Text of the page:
Photo Credit: Illustration by Olivia Lake
Student Reflects On Week Of Virtual Learning
The weight of teenagers having to become self-accountable and complete assignments at home has weighed heavily upon them this past week, as the Madison County school system transitioned into remote learning.
While we have begun in-person instruction again this week, the issues of last week have begun to weigh heavily on many students’ academic performance, even affecting their grades for the remainder of the year. This is for a variety of reasons such as distractions from home and the previously mentioned self-accountability.
It can be extremely difficult to work on assignments from home, especially for teenagers, who are not even fully developed mentally. Although it can prepare them for some of the trials and tribulations of adult life, virtual learning is one of the currently hardest aspects of high school for students. Not only is it difficult for learners to complete schoolwork, but simply learning the material can be tremendously arduous on teenagers’ minds, as teachers are not there to include additional information that is extremely important in students’ development.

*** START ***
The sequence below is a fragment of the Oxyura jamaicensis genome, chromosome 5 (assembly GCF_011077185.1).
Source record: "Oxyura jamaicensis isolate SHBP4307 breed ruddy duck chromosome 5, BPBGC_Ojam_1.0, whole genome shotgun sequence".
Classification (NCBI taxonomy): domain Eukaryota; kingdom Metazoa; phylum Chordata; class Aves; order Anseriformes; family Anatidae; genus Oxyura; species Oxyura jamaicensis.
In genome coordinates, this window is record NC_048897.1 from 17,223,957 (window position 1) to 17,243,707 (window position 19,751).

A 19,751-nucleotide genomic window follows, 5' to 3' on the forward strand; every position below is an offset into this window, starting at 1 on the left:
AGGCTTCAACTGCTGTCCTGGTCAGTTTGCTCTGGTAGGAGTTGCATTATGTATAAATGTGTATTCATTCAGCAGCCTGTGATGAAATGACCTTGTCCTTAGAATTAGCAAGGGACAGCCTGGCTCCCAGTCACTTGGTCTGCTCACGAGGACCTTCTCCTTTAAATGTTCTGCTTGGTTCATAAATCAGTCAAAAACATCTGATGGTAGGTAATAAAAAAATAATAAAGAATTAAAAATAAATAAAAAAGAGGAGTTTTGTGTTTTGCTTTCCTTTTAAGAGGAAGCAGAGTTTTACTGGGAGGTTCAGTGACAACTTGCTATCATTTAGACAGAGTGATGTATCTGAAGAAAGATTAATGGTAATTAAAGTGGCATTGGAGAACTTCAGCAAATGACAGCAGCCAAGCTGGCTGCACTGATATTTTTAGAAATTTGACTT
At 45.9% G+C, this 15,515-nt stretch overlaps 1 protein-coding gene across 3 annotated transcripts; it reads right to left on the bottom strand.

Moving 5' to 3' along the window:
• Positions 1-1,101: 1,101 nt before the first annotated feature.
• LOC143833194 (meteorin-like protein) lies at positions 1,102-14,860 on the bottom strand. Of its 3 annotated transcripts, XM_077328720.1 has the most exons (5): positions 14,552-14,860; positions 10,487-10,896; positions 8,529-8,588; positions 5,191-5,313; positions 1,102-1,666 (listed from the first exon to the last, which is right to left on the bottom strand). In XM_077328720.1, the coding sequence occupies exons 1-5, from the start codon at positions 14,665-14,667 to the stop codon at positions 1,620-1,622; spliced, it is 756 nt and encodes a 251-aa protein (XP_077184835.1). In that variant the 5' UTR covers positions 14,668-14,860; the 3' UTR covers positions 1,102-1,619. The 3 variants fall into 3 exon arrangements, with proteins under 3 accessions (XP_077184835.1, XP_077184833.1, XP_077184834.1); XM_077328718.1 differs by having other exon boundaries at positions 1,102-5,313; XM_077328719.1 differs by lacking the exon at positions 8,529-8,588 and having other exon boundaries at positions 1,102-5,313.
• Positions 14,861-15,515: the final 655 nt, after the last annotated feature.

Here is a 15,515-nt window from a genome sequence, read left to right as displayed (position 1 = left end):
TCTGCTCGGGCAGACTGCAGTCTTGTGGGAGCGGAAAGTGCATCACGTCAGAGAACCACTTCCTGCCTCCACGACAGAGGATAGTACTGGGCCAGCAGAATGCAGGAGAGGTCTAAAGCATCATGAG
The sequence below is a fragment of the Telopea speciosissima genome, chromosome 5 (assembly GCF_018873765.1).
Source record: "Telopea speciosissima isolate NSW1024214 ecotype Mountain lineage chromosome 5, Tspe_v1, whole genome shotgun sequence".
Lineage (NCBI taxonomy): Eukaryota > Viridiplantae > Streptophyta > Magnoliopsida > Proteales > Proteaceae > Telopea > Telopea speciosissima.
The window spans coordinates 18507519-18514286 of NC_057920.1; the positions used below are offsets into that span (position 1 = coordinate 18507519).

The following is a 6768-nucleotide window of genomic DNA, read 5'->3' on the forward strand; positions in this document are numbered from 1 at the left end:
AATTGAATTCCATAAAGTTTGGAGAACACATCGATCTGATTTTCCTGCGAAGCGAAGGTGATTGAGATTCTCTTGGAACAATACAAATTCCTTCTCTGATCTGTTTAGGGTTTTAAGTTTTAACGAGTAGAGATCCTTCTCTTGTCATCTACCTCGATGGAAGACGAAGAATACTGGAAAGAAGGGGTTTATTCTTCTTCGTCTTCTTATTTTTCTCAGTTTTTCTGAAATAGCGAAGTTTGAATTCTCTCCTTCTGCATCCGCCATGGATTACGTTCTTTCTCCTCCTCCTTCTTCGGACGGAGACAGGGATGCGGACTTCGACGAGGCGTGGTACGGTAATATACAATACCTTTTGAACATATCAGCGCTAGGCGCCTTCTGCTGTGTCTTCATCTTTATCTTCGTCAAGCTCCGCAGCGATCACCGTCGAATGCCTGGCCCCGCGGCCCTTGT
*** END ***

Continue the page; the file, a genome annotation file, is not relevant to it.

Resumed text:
Remote learning is largely similar to having teachers send home textbooks and answer questions from their pages. The students absorb nothing from what they are taught, not having trained professionals to properly explain the material to them.
While most of the student body has an arduous journey attempting to learn material, as if attempting to push a square peg into a circle hole, that is not to say certain groups of students do not thrive in this environment. There are all types of students that make up the Madison County school system, and while some do have a burdensome time with remote learning, some are incredibly self-reliant and focused on their work.